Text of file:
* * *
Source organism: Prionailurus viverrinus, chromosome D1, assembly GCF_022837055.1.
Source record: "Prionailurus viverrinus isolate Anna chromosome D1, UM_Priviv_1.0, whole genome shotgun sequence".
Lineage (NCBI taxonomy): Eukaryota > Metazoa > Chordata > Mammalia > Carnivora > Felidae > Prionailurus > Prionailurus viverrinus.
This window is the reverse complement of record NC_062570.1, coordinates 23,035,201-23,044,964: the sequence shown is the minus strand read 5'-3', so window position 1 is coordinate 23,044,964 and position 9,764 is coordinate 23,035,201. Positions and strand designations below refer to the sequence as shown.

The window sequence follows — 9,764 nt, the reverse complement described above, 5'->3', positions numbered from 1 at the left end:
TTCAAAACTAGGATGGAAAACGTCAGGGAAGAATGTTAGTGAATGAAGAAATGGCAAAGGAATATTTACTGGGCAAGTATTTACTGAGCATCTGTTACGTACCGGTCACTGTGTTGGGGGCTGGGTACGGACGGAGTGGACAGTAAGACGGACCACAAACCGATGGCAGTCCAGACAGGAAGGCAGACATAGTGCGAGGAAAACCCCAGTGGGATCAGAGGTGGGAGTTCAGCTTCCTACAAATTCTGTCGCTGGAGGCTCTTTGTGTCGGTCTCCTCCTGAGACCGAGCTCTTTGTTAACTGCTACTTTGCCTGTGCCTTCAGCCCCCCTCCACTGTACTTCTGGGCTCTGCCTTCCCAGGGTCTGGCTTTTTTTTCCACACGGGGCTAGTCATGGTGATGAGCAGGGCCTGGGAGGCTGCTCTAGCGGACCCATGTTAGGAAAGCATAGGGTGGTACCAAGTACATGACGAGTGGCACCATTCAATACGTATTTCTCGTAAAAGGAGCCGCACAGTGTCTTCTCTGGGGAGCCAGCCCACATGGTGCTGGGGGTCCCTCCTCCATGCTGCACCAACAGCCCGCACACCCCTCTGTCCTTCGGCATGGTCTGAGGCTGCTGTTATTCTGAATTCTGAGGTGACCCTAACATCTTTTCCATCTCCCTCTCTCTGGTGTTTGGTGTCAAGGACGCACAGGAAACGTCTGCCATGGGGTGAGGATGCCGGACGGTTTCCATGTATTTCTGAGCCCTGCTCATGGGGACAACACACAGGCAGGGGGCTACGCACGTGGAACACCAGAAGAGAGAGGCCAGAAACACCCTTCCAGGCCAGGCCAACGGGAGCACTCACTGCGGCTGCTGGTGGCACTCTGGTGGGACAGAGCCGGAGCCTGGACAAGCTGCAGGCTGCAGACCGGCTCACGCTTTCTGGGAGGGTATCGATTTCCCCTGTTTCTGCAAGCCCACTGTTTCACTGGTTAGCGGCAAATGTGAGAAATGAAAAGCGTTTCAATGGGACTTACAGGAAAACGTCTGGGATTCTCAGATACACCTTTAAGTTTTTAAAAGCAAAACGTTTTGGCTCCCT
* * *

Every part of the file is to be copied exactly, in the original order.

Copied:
Source organism: Prionailurus viverrinus, chromosome D1, assembly GCF_022837055.1.
Source record: "Prionailurus viverrinus isolate Anna chromosome D1, UM_Priviv_1.0, whole genome shotgun sequence".
Lineage (NCBI taxonomy): Eukaryota > Metazoa > Chordata > Mammalia > Carnivora > Felidae > Prionailurus > Prionailurus viverrinus.
This window is the reverse complement of record NC_062570.1, coordinates 23,035,201-23,044,964: the sequence shown is the minus strand read 5'-3', so window position 1 is coordinate 23,044,964 and position 9,764 is coordinate 23,035,201. Positions and strand designations below refer to the sequence as shown.

The window sequence follows — 9,764 nt, the reverse complement described above, 5'->3', positions numbered from 1 at the left end:
TTCAAAACTAGGATGGAAAACGTCAGGGAAGAATGTTAGTGAATGAAGAAATGGCAAAGGAATATTTACTGGGCAAGTATTTACTGAGCATCTGTTACGTACCGGTCACTGTGTTGGGGGCTGGGTACGGACGGAGTGGACAGTAAGACGGACCACAAACCGATGGCAGTCCAGACAGGAAGGCAGACATAGTGCGAGGAAAACCCCAGTGGGATCAGAGGTGGGAGTTCAGCTTCCTACAAATTCTGTCGCTGGAGGCTCTTTGTGTCGGTCTCCTCCTGAGACCGAGCTCTTTGTTAACTGCTACTTTGCCTGTGCCTTCAGCCCCCCTCCACTGTACTTCTGGGCTCTGCCTTCCCAGGGTCTGGCTTTTTTTTCCACACGGGGCTAGTCATGGTGATGAGCAGGGCCTGGGAGGCTGCTCTAGCGGACCCATGTTAGGAAAGCATAGGGTGGTACCAAGTACATGACGAGTGGCACCATTCAATACGTATTTCTCGTAAAAGGAGCCGCACAGTGTCTTCTCTGGGGAGCCAGCCCACATGGTGCTGGGGGTCCCTCCTCCATGCTGCACCAACAGCCCGCACACCCCTCTGTCCTTCGGCATGGTCTGAGGCTGCTGTTATTCTGAATTCTGAGGTGACCCTAACATCTTTTCCATCTCCCTCTCTCTGGTGTTTGGTGTCAAGGACGCACAGGAAACGTCTGCCATGGGGTGAGGATGCCGGACGGTTTCCATGTATTTCTGAGCCCTGCTCATGGGGACAACACACAGGCAGGGGGCTACGCACGTGGAACACCAGAAGAGAGAGGCCAGAAACACCCTTCCAGGCCAGGCCAACGGGAGCACTCACTGCGGCTGCTGGTGGCACTCTGGTGGGACAGAGCCGGAGCCTGGACAAGCTGCAGGCTGCAGACCGGCTCACGCTTTCTGGGAGGGTATCGATTTCCCCTGTTTCTGCAAGCCCACTGTTTCACTGGTTAGCGGCAAATGTGAGAAATGAAAAGCGTTTCAATGGGACTTACAGGAAAACGTCTGGGATTCTCAGATACACCTTTAAGTTTTTAAAAGCAAAACGTTTTGGCTCCCT